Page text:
|Description: " Ethnolinguistic Groups — Almost all inhabitants of mainland China are of Mongoloid stock, and ethnic distinctions in the country are largely linguistic rather than racial. The Han comprise nearly 95 percent of the population; the remaining 5 percent, consisting of approximately 50 groups, are termed "minority nationalities" by Peking. Although non–Han peoples are relatively few in number, they are politically significant; most inhabit strategic frontier territory, and some have religious or ethnic ties with groups in adjoining nations. The traditional preponderance of non–Han groups in western China, however, is lessening because Han Chinese have entered these remote regions in increasing numbers since 1950. Major Language Families — Four major language families are represented in China – the Sino–Tibetan family, Altaic, Indo–European, and Austroasiatic. The Sino–Tibetan family is numerically and really the most important, and within it the several languages and dialects of Chinese predominate. Although unified by tradition, written language, and many cultural traits, the Han Chinese speak several mutually unintelligible tongues. Most Han Chinese use the northern dialect, or one of its variants, commonly called Mandarin; a national vernacular based on this dialect has been popularized. Several different Chinese languages are spoken south of the Yangtze. They include Wu, Hsiang, Kan, Min, Cantonese, and Hakka, each of which is used by several million persons, with lesser numbers speaking other local languages and dialects. Tibeto–Burman Groups — Politically the most potent of the several Sino–Tibetan language groups, aside from the Han Chinese, are the Tibeto–Burman speaking people who inhabit much of the rough mountainous country of western and southwestern China. The Tibetans, inhabiting a vast sweep of territory from Kansu and Szechwan westward to Kashmir, are the most important group. Totaling only about 3 million, they have retained their cultural identity and political unity largely through the bond of Lamaism — the Tibetan variant of Buddhism. The former ecclesiastical power base provided by Lamaism, at whose apex was the Dalai Lama, has been greatly reduced and weakened since suppression of the 1959 Tibetan revolt. The three dialects spoken in Tibet — western, central, and eastern — are mutually intelligible. The Hui, or Chinese Muslims, number about 3 million and are intermingled with the Han throughout much of China. Their heaviest concentration is in the Northwest, particularly in the Ningsia Hui Autonomous Region and Kansu, where nearly one-third of the Hui reside. Although the Hui speak Mandarin or regional Chinese languages and use Chinese characters, they generally live in separate communities and their history is marked by uprisings against the Han. The other Tibeto–Burman speaking groups are divided into hill people — whose way of life is characterized by a subsistence economy based upon varying mixtures of agriculture, animal husbandry, and hunting — and lowland people such as the several Tai–speaking groups. Of the hill groups, the Yi (Lolo) are the most numerous. Those living in the mountains of southern Szechwan between the Yangtze and it tributary, the Ya–lung Chiang, share with the Tibetans a cultural identity and a tradition of independence marked by frequent conflict with the Han Chinese. Two sizable Tibeto-Burman speaking groups — the Pai (Min Chia) and Tuchia — are valley dwellers engaged in wet–rice agriculture. Miao–Tao — The Miao–Yao group of the Sino–Tibetan family is widely scattered throughout the mountains of the South and Southwest China; a number also live in northern Southeast Asia. Although the Miao and Yao exhibit some cultural variations; in general they are upland dwellers. Their traditional slash and burn agriculture reportedly has been curbed, and more stable and intensive agricultural practices have been promoted. In spite of a history of suppression and dispersal throughout Southwest China, the Miao have retained independent ways that are marked by initiative and adoptability to changing physical and political conditions. Tai — Tai–speaking peoples comprise the fourth major group of the Sino–Tibetan family. They appear to be differentiated by minor linguistic dissimilarities — although Tai dialects reportedly are mutually intelligible — and partly by locational and minor cultural variations. The largest group is the Chuang, who total nearly 7 million and inhabit western Kwangsi. Unlike many hill–dwelling groups, most Tai groups have been strongly influenced by Chinese culture. Nearly all of the Tai inhabit lowlands and their economy is based upon growing irrigated rice. Altaic Family — People of the Altaic language family are widely dispersed from the forests of Northeast China to the basins of Sinkiang. They include the Mongols, several Tungusic groups in Northeast China, and the Turkic groups in Sinkiang's oases and grasslands.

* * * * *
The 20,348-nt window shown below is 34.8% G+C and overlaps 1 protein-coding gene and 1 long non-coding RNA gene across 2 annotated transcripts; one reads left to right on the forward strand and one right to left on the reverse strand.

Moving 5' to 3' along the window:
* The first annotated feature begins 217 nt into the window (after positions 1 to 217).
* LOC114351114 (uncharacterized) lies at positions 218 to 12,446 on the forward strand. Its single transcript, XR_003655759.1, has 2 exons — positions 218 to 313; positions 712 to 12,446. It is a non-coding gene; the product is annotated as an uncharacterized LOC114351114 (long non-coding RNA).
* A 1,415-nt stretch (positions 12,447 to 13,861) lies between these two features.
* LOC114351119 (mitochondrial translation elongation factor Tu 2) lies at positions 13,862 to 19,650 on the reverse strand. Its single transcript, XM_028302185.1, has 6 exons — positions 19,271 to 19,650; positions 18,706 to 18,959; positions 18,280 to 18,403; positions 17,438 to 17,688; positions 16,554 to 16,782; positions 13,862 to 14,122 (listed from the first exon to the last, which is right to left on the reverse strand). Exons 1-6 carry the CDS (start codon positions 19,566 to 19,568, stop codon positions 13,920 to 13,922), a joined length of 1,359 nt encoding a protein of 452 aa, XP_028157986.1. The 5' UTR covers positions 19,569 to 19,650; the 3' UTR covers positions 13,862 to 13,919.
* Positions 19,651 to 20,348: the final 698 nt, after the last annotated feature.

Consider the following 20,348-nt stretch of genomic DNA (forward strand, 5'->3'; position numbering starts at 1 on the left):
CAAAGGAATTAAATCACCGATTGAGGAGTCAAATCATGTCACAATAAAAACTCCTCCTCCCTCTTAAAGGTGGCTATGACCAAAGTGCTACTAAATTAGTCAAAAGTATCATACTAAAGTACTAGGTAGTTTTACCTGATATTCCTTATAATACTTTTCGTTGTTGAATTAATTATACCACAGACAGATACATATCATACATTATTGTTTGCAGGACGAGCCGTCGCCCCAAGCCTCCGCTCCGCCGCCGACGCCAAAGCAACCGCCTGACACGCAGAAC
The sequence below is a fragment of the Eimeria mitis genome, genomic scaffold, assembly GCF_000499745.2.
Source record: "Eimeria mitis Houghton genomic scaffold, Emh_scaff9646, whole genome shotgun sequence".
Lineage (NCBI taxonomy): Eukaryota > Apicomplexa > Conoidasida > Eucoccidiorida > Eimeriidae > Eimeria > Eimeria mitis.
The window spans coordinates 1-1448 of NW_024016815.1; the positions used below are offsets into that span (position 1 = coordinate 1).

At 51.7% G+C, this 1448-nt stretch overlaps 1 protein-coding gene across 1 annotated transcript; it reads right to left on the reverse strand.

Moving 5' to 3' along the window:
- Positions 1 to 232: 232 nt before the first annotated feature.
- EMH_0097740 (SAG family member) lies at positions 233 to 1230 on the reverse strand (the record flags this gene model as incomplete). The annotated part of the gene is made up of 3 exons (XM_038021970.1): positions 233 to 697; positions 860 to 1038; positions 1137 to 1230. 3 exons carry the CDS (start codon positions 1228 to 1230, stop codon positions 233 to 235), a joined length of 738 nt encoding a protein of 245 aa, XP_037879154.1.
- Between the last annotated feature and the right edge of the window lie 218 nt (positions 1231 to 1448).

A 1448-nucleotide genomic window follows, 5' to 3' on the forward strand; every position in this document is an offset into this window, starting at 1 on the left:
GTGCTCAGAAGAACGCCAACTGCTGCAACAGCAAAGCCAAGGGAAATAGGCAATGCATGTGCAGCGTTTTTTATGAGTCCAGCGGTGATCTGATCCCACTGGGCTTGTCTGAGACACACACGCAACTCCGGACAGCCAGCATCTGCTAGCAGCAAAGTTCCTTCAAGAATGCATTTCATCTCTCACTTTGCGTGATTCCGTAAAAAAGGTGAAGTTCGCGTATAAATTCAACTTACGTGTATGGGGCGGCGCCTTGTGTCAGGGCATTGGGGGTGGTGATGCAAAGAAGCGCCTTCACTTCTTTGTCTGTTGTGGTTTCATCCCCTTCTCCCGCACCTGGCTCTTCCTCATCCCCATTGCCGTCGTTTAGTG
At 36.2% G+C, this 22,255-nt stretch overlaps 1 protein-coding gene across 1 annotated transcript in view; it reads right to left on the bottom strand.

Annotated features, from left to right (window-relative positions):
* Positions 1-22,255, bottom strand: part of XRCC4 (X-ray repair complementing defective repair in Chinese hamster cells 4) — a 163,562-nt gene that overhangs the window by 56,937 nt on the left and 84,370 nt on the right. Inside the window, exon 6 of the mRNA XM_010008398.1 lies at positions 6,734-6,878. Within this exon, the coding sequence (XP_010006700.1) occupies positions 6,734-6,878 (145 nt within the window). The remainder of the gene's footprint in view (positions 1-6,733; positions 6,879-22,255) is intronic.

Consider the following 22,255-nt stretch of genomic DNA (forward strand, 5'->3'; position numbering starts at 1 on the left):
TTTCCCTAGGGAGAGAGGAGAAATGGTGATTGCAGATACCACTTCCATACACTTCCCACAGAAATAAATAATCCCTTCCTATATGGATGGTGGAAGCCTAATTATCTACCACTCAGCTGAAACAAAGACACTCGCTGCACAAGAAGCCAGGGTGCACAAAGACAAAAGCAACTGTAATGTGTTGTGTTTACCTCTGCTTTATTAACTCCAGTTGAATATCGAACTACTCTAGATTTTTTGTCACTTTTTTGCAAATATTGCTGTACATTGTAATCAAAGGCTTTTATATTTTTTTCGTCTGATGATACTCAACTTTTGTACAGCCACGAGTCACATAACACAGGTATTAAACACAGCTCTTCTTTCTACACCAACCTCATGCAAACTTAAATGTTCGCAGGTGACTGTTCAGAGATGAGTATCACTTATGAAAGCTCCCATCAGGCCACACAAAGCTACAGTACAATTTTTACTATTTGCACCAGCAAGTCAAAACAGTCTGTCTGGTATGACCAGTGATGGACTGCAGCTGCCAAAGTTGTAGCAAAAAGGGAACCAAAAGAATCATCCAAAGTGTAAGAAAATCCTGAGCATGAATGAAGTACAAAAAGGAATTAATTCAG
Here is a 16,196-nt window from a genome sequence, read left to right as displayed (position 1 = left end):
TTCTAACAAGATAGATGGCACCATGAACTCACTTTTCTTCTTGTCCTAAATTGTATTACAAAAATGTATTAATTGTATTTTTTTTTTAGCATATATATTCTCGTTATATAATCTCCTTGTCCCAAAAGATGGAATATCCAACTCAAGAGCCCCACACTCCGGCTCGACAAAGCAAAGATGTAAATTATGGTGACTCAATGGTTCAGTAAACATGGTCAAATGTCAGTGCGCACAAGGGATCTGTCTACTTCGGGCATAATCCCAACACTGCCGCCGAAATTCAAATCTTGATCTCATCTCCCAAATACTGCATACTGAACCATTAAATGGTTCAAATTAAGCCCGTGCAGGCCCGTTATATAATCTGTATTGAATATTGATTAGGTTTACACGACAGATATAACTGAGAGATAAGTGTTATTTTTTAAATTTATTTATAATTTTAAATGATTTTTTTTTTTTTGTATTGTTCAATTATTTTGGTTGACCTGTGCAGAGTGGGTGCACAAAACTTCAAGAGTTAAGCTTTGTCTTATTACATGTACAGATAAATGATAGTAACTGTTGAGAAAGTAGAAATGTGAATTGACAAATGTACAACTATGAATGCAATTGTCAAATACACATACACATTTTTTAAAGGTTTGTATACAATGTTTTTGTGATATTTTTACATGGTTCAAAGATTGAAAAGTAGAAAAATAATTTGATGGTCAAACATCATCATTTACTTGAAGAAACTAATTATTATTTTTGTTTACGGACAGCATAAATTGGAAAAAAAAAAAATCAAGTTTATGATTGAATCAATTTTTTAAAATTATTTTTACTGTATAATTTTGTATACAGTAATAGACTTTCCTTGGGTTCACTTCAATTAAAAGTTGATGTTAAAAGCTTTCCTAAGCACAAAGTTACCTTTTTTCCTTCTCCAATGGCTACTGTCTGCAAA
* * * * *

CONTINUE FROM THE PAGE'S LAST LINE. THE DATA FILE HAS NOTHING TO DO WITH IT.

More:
The Mongols are the most widely dispersed of the Altaic language speakers, and several dialects are recognized. Most of the Mongol population live in the Inner Mongolian Autonomous Region, but small Mongol and Mongol–related groups are scattered from Sinkiang through Tsinghai and into the provinces of the Northeast. Some retain their tribal divisions and are pastoralists, but now live in permanent settlements and are engaged in a mixed crop and livestock economy. Turkic Groups — Turkic–speaking groups predominate in Sinkiang and are scattered in Tsinghai and Kansu. The productive oases of Sinkiang have felt the impress of different peoples and cultures from ancient times; consequently the racial, linguistic, and cultural origins of the present day inhabitants are blurred and complex. The Uighurs are the most numerous of the Turkic speakers, numbering about 5 million, they predominate in the oases of southern Sinkiang where they comprise an estimated 90 percent of the population. The Kazakhs, who rank second in number, inhabit areas adjacent to the USSR and Mongolian borders. The third largest group is the Kirghiz, high mountain pastoralists inhabiting southwestern Sinkiang. Other smaller Turkic–speaking groups occupy valleys of the Tien Shan and the oases and grasslands of northern Sinkiang. Other Altaic Groups — Other members of the Altaic language family include such Tungusic groups as the seminomadic Evenki and Oronchon, the Sibos, and the Manchus. The Evenki, Oronchon, and Sibos together number only a few thousand. Although the 1953 Chinese census recognized some 2.4 million of them, they appear to have been almost entirely assimilated by the Han Chinese and therefore are not separately identified on the map. Slightly more than 1 million Koreans live in China, primarily in Kirin Province adjacent to the North Korean border. The exact affinities of the Korean language are unclear, but because of strong structural similarities it is included with the Altaic family. Indo–European and Austroasiatic Families — The Indo–European and Austroasiatic language families are both represented by relatively insignificant number; representatives of these language families live in southwestern Sinkiang and in Yunnan. The Kawa, a Mon–Khmer speaking group, inhabit the rugged mountain country of the Burma–China border. The Indo–European family is represented by the Tadzhiks who live in the valleys and surrounding uplands of southwestern Sinkiang. " — CIA, 1971.|
Place Names: China, Peking, Sian, Suchow, Fu-Shun, Lhas
ISO Topic Categories: society
Keywords: Ethnolinguistic Groups of China, Ethnolinguistic,Linguistic, society, Unknown,1971
Source: Central Intelligence Agency, People's Republic of China Atlas (Washington, DC: U.S. Government Printing Office, 1971) 42
Map Credit: Courtesy the private collection of Roy Winkelman